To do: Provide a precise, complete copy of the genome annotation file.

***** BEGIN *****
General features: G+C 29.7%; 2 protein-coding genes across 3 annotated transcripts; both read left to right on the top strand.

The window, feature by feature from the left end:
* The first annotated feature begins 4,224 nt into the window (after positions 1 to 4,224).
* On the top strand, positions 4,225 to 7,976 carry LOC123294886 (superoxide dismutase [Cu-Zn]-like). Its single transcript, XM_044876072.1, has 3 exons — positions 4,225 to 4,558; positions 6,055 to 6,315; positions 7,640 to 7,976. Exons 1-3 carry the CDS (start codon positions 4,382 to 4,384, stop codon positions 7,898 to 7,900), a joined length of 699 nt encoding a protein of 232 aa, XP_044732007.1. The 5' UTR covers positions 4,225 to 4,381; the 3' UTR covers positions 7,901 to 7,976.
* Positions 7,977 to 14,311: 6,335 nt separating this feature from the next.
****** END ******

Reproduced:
General features: G+C 29.7%; 2 protein-coding genes across 3 annotated transcripts; both read left to right on the top strand.

The window, feature by feature from the left end:
* The first annotated feature begins 4,224 nt into the window (after positions 1 to 4,224).
* On the top strand, positions 4,225 to 7,976 carry LOC123294886 (superoxide dismutase [Cu-Zn]-like). Its single transcript, XM_044876072.1, has 3 exons — positions 4,225 to 4,558; positions 6,055 to 6,315; positions 7,640 to 7,976. Exons 1-3 carry the CDS (start codon positions 4,382 to 4,384, stop codon positions 7,898 to 7,900), a joined length of 699 nt encoding a protein of 232 aa, XP_044732007.1. The 5' UTR covers positions 4,225 to 4,381; the 3' UTR covers positions 7,901 to 7,976.
* Positions 7,977 to 14,311: 6,335 nt separating this feature from the next.